IBM Says That 120 Million Workers Will Need Retraining Due To AI
Sundar Pichai - Sep 09, 2019
A study by the Institute for Business Value suggests that around 120 million employees across the 12 biggest economies may have to be retrained for AI.
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A recent study by the Institute for Business Value, a business research organization of IBM suggests that around 120 million employees across the 12 biggest economies in the world may have to be retrained for the adoption of Artificial Intelligence (AI) and Intelligent automation. However, over 50 percent of CEOs in IBM's survey said they had enough resources to close the skill gap with these new techs.
The wider acceptance of AI has been raising more concerns over the insufficiency in skills. Organizations across 12 biggest economies surveyed by IBM will soon encounter various deficiencies of the labor market, especially the manpower for long-term goals. However, executives are aware of the problem's severity, but half of those surveyed admitted they have no strategies for skill development in place to close the gaps.
Over the past few years, people have acknowledged that AI has the capability of replacing human in certain activities. Last month, Tesla CEO Elon Musk stated AI technologies could make many jobs “pointless.” And earlier this year, a report from the Brookings Institution forecasted a quarter of current jobs in the U.S would be lost due to robots by 2030.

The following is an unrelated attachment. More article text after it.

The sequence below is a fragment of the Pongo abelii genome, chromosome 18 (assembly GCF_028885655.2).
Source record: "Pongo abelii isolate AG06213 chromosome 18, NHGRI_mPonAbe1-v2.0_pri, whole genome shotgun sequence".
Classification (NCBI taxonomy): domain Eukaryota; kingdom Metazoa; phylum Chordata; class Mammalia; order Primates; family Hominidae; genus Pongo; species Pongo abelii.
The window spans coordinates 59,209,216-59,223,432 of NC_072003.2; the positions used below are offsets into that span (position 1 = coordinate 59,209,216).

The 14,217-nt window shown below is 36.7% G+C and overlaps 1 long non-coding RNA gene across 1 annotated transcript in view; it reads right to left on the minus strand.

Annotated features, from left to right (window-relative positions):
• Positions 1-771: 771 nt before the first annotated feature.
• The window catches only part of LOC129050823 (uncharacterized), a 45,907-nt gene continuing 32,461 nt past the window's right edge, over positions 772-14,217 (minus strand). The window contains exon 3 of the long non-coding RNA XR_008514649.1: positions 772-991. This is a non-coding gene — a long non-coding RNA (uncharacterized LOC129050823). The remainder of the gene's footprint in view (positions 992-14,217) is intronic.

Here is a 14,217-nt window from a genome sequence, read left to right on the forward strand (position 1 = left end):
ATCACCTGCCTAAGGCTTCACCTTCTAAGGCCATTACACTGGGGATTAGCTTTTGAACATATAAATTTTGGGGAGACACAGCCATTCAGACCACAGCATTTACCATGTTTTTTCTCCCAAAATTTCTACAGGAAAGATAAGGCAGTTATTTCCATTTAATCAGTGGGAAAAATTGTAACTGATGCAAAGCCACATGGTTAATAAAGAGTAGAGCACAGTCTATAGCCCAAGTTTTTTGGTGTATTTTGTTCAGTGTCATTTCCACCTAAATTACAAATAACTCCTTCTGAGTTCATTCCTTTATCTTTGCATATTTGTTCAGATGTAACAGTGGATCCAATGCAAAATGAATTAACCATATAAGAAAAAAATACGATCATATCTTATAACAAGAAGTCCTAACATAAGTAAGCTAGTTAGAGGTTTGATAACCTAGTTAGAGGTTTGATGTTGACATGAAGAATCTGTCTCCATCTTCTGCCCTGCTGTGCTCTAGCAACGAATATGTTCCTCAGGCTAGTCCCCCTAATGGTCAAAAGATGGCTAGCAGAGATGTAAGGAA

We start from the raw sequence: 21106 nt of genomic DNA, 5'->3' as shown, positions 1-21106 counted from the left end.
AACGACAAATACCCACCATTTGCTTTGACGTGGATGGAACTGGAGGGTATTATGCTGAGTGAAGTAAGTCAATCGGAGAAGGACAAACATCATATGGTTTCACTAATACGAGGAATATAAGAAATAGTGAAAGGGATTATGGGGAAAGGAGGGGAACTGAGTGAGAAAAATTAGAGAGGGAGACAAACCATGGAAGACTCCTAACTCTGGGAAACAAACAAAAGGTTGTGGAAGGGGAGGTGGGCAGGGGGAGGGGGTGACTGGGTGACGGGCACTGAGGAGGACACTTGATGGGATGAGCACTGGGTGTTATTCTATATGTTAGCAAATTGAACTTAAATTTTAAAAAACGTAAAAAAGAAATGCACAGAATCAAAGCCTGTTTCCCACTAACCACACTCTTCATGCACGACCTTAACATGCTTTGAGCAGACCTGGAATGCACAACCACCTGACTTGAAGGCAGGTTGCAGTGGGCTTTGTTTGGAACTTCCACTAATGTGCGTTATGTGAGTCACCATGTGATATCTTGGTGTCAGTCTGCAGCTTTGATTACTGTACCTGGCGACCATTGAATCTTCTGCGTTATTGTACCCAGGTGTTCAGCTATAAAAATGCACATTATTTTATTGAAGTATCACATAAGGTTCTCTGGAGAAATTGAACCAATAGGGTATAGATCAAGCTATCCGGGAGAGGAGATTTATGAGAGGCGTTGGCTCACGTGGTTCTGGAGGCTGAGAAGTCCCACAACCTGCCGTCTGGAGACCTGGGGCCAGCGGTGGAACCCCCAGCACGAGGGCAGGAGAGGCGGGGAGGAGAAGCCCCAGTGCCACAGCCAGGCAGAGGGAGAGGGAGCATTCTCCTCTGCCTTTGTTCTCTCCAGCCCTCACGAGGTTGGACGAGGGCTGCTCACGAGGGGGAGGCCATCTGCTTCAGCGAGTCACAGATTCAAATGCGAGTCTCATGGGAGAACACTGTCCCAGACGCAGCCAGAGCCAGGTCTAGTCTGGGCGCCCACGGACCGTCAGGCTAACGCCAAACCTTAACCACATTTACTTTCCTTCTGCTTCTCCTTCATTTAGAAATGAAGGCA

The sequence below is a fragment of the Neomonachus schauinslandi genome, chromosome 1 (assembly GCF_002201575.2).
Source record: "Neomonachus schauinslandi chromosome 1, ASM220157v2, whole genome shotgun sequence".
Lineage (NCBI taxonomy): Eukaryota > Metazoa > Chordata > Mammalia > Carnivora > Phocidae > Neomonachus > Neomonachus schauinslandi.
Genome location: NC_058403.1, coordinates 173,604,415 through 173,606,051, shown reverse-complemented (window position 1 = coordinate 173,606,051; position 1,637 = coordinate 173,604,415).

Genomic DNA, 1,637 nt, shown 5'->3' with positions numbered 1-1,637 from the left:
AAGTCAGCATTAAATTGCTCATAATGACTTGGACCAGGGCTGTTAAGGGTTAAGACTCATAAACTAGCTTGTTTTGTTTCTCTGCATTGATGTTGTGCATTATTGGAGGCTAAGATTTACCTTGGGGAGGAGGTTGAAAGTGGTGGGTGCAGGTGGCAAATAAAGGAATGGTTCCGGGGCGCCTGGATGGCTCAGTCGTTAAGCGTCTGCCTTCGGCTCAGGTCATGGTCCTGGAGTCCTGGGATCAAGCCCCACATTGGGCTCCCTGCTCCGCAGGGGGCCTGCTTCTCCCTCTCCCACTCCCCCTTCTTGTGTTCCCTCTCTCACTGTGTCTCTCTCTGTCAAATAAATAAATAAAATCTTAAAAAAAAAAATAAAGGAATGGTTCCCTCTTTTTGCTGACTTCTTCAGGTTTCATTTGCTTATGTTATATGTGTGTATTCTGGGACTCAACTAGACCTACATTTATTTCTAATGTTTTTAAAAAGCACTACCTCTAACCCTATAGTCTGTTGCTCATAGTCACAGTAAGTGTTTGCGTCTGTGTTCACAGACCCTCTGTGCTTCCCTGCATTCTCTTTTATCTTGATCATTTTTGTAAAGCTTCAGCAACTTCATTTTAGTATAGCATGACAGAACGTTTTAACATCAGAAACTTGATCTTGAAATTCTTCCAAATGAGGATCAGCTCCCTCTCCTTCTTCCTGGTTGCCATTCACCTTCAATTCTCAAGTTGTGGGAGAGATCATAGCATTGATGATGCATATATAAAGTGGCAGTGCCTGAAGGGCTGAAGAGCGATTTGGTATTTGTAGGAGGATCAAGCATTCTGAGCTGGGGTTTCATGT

How can companies close the skills gap?
Although IBM calls for closing the future skills gap, the company’s still aware of the complexity. Global research shows that the total time required for an employee training program has increased by more than 10 times as compared with four years ago. That’s partly because more and more skills were employed while others became outdated.
To solve the problem, IBM recommends companies to take advantage of AI to discover tasks it can accomplish, then share with employees to stimulate the practice of “continuous learning.”
According to IBM, the report was based on insights provided by IBV research initiatives, which includes surveys of thousands of executives across the world and a bunch of benchmarking data.